Rethinking Billions of Dollars in Wasted Supplies

By: Anand Nair

March 24, 2021

The pandemic’s supply crunch led to more reuse and techniques that can save Hospitals money and reduce waste.

The United States spends more on health care than any other nation. What many people don’t realize is that a large portion of this spending goes to waste.

Every year, an estimated US$760 billion to $935 billion is wasted through overtreatment, poor coordination, and other failures, amounting to about a quarter of total U.S. health care spending, research has shown. Medical supplies and equipment are part of that. One study estimated that nearly $1,000 in unused supplies are wasted on average during each neurosurgery procedure.

With hospitals under financial pressure from COVID-19 and medical waste volumes even higher, the pandemic could finally trigger a much-needed reset in how health care organizations and hospitals think about supply-related waste. That includes how they reuse supplies, how they plan for surgeries, and what they look for in prepackaged surgical supplies.

"Unplanned costs in operating rooms averaged about $1,800 per surgery, adding up to tens of millions of dollars.”

Decontaminating and reusing supplies safely

It’s important to recognize that not all single-use equipment and supplies are safer. Cleaning, sterilizing, and reusing equipment can be safe and cost less in the long run. For example, the U.S. Food and Drug Administration points out that surgical instruments such as clamps and forceps can be reprocessed and reused, but they are often thrown away after a single-use.

New sterilization methods can help. For example, N-95 masks that were sterilized and sanitized with ethylene oxide and vaporized hydrogen peroxide were able to retain their more than 95% filtration efficiency. The approvals hospitals received from the Centers for Disease Control and Prevention to decontaminate some disposable items could become long-term safe methods to reduce waste.

Being able to reuse personal protective equipment could not only reduce waste in landfills, lower the environmental footprint of supply production and delivery, and save money, but it could also strengthen health care organizations’ ability to be prepared for supply chain breakdowns in future pandemics.

Ways to cut waste in the operating room

Operating rooms are a source of large amounts of hospital supply waste. They account for over 50% of hospital revenues and 25% of their expenses.

Supplies and materials in operating rooms average nearly half of operating room spending and account for 70% of the 4 billion pounds of health care waste produced in the United States annually.

A big part of that waste happens when there is a mismatch between the supplies requested and those actually needed during surgery. Surgeons submit a physician preference card that lists all the supplies they believe they will need in the operating room. In one study, my colleagues and I found that more frequent updates to those preference cards before surgery can reduce unplanned costs.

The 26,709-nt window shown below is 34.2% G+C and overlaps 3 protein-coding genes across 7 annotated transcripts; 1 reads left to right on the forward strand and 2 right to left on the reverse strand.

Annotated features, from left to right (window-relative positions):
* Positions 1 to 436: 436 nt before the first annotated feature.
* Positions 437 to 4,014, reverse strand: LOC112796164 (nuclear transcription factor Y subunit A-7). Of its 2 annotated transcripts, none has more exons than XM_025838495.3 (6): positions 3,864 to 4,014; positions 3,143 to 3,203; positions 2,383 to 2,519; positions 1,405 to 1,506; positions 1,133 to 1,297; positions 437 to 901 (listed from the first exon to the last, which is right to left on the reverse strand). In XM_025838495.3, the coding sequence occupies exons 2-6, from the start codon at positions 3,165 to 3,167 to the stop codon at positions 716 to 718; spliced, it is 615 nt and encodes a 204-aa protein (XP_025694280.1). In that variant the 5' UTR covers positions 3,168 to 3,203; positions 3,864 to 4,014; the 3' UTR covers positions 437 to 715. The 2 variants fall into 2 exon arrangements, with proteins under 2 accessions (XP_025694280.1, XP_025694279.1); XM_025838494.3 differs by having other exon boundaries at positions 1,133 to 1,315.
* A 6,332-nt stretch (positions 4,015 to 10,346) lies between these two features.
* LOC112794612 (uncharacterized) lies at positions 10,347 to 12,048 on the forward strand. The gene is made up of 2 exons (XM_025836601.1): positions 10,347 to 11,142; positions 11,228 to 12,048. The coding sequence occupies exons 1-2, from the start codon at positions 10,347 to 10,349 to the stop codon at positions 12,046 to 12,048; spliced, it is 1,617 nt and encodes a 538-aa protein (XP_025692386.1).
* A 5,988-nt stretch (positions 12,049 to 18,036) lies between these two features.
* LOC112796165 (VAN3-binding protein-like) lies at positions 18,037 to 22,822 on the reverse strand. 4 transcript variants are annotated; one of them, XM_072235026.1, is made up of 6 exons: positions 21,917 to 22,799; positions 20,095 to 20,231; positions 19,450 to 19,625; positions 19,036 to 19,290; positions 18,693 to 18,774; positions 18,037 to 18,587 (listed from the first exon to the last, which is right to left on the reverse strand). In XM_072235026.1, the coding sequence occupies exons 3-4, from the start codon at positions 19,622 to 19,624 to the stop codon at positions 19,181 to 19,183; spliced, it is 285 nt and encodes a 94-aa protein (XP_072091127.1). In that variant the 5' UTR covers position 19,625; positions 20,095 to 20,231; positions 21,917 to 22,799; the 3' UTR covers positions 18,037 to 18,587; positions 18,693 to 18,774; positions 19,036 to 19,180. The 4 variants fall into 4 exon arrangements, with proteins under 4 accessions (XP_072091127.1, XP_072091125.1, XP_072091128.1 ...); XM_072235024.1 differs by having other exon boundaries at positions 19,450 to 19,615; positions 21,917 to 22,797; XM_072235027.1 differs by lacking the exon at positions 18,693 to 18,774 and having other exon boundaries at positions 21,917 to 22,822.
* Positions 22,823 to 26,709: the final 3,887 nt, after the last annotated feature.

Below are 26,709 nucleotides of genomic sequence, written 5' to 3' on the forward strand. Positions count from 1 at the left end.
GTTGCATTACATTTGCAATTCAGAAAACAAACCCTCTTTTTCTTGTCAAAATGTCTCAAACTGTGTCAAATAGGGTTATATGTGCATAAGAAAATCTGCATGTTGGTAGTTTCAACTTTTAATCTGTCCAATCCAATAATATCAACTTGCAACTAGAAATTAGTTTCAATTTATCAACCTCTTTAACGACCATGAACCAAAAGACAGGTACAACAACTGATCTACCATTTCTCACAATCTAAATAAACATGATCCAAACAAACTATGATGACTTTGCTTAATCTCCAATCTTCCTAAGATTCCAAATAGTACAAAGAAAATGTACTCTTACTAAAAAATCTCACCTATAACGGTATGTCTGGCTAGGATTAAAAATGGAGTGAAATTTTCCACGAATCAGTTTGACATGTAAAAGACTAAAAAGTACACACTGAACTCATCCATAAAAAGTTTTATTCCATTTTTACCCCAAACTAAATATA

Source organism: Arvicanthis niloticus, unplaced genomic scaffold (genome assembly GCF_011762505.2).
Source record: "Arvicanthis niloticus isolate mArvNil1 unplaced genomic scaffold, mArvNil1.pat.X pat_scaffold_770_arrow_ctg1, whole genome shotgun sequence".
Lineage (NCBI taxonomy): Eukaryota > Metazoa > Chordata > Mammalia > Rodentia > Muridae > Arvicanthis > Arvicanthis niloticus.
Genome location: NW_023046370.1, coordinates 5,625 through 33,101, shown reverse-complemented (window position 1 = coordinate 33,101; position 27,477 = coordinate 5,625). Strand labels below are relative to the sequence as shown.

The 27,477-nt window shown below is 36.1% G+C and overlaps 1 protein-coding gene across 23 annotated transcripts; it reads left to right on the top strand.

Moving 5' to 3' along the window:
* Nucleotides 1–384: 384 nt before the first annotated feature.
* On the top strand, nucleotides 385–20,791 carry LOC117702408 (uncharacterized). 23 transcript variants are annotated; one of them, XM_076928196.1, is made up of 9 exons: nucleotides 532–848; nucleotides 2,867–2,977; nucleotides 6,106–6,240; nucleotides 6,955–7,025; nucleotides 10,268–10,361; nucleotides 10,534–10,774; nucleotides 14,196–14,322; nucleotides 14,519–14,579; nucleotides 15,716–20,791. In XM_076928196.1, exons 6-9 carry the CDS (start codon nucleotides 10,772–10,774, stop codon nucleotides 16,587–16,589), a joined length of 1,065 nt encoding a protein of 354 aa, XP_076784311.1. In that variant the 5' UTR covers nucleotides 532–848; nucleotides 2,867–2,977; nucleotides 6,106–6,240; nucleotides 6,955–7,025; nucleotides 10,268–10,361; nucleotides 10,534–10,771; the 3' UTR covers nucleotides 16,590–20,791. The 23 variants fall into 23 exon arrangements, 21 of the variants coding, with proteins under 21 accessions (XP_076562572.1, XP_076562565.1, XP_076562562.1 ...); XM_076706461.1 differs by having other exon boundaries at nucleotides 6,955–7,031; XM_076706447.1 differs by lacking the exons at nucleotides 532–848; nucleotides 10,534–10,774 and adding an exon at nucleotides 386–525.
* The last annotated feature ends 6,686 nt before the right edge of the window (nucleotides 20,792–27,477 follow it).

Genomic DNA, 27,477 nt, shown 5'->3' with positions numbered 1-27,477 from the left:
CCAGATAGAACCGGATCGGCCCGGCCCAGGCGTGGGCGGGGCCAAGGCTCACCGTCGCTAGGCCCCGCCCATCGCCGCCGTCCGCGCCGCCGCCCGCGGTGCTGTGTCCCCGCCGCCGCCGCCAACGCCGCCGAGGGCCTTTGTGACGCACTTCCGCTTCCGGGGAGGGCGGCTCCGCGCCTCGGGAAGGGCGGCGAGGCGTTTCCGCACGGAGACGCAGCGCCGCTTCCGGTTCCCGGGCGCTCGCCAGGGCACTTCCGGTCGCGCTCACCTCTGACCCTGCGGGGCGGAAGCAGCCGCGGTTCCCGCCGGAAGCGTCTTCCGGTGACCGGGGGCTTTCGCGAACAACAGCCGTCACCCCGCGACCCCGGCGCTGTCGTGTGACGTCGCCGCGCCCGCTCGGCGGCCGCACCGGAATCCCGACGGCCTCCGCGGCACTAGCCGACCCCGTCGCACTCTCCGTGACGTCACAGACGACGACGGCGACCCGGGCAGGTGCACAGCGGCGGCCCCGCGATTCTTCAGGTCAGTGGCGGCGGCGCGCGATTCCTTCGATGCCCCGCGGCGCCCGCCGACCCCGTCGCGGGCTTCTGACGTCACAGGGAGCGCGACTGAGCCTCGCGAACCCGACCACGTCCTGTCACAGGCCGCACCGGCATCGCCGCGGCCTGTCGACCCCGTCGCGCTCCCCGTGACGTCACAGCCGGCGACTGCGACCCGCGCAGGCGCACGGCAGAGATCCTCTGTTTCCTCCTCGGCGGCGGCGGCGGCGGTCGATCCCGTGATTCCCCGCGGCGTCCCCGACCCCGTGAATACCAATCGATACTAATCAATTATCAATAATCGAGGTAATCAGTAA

We estimated that the unplanned costs in operating rooms averaged about $1,800 per surgery, adding up to tens of millions of dollars. These costs include both supplies that are opened but go unused and additional supplies brought in during surgery that makes it harder to manage supply use efficiently. We found that as the frequency of updating physician preference cards increased, waste and costs initially went up but then came down as surgeons were able to narrow down the supplies actually needed. This learning can translate into an annual cost reduction of millions of dollars.

Just understanding how supplies are being wasted can help. When surgeons in a San Francisco hospital were given information about their supply use and an incentive to reduce it, they cut their supply waste by 6.5%.

Rethinking packaging, including working with suppliers to reformulate surgical packs, could also reduce waste. Supplies used in the operating room often come in surgical packs, which include items typically needed during a procedure, but not all are used.

In fact, only 15% of health care wastes are hazardous. The remaining 85% include packaging materials that can be recycled and gloves. Gloves worn to inspect a noninfectious patient are not hazardous and can be reused.

The pandemic-triggered awareness of supply waste in health care could provide an impetus for a fresh look at health care supply chain management. The result can benefit patients, hospitals, and the environment, as well.

Disclosure statement: Anand Nair does not work for, consult, own shares in or receive funding from any company or organization that would benefit from this article, and has disclosed no relevant affiliations beyond their academic appointment.

The Conversation

SurgiTrack: Perioperative Supply Chain Management Made Easy

These are challenging times for OR supply chain managers. Cases loads are uncertain and demand is in flux, making forecasting volumes and how much supply to carry harder than ever. In situations like this, there is a natural tendency to take the safe approach and stock up on inventory. But that approach inevitably leaders to higher inventories, higher costs, more waste, and ultimately less efficiency. That’s where Owens & Minor’s SurgiTrack can help.